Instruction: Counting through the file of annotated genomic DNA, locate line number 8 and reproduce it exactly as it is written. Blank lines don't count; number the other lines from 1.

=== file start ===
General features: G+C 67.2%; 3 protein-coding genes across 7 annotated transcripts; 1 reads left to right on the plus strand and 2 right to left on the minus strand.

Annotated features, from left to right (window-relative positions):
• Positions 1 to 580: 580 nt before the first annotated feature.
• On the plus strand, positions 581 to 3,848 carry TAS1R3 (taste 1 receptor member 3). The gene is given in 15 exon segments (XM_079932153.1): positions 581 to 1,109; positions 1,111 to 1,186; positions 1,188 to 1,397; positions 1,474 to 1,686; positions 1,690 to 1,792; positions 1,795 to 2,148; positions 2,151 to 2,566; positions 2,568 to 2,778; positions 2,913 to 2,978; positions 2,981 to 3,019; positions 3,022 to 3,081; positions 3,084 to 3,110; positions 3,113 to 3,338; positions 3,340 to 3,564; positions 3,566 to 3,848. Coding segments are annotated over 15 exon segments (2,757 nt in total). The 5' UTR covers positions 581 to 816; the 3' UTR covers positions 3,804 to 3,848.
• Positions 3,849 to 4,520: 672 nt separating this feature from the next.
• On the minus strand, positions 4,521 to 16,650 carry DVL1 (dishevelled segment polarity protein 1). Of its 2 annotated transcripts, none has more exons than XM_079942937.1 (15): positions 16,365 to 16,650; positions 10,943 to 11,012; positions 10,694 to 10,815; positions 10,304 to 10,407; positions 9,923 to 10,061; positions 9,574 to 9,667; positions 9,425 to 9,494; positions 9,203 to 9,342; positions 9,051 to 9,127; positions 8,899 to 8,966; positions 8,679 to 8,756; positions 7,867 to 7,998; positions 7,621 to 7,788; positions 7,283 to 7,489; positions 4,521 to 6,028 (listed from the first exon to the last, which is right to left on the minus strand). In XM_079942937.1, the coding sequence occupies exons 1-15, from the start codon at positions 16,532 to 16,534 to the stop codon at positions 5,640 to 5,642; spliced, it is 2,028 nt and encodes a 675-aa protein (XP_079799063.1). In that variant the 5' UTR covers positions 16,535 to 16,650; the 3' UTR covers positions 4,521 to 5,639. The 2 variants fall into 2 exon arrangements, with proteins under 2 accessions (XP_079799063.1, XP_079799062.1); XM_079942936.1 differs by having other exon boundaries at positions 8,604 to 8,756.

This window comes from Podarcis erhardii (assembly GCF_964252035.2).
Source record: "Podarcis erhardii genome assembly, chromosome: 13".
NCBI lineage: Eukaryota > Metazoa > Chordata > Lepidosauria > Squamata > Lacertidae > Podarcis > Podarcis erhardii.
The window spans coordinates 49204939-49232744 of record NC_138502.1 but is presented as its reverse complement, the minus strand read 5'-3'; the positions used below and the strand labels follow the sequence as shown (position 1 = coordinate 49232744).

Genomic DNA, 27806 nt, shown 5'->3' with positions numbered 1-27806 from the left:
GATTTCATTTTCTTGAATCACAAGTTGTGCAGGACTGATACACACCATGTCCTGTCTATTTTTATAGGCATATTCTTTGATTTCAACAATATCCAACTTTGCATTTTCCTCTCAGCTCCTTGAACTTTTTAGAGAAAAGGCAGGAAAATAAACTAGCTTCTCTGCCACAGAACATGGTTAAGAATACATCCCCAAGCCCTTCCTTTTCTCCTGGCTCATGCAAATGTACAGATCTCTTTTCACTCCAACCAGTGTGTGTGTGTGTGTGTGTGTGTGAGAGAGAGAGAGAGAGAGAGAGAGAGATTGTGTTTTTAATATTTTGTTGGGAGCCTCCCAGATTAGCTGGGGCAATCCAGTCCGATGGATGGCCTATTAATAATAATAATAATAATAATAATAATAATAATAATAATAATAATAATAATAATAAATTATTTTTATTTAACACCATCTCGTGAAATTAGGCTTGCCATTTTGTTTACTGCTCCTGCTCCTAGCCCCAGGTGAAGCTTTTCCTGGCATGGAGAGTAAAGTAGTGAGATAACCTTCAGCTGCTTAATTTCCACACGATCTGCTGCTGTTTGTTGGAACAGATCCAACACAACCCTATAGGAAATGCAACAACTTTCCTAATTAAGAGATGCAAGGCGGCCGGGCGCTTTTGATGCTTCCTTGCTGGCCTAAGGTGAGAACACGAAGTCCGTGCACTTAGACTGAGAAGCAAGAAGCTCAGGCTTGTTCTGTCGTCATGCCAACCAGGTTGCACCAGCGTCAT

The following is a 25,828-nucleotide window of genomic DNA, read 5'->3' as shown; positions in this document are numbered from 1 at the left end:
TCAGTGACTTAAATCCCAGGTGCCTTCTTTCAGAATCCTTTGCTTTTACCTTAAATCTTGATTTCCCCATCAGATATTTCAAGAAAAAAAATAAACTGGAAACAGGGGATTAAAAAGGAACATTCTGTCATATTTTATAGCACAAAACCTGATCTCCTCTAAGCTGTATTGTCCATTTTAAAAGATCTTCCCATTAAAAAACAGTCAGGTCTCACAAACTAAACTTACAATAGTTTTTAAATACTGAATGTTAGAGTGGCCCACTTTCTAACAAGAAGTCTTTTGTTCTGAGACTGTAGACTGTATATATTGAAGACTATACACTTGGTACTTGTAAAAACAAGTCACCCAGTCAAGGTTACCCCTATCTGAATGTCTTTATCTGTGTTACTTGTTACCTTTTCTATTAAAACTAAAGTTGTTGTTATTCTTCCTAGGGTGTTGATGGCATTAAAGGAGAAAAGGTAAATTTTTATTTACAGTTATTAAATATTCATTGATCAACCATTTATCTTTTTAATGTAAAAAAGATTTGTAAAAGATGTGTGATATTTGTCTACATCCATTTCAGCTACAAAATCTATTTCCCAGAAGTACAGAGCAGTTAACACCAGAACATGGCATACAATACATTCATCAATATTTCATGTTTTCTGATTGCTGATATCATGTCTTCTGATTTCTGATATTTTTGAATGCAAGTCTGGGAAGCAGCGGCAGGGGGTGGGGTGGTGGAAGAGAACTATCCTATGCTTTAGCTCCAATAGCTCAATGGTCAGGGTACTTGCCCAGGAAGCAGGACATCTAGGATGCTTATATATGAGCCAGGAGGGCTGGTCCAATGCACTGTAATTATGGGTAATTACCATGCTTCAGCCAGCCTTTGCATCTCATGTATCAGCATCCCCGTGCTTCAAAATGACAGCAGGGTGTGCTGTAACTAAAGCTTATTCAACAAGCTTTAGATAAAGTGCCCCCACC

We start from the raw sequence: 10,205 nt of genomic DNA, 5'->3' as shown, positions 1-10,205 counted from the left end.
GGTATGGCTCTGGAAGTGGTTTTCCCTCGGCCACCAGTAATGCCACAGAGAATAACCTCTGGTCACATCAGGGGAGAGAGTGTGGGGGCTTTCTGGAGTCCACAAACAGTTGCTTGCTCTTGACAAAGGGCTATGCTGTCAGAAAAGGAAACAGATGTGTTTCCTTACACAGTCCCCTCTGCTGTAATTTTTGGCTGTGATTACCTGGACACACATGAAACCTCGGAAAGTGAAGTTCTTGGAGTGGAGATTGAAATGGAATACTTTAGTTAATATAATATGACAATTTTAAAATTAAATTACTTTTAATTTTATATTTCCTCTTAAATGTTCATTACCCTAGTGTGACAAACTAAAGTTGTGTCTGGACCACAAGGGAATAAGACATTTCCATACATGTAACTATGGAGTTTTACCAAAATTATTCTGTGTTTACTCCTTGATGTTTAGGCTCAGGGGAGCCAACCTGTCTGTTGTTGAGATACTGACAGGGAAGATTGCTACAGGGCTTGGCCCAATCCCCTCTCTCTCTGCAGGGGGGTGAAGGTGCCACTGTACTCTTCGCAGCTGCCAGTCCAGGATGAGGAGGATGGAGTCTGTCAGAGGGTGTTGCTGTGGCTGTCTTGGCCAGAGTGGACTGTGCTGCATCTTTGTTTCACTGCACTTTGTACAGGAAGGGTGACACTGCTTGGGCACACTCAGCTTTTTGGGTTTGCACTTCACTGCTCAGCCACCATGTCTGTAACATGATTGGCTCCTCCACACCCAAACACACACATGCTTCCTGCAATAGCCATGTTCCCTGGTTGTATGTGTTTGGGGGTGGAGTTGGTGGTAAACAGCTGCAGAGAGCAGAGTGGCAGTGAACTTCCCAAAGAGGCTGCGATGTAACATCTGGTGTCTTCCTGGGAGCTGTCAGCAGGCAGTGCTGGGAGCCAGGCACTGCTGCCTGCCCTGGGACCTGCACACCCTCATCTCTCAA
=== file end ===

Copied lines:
Source record: "Podarcis erhardii genome assembly, chromosome: 13".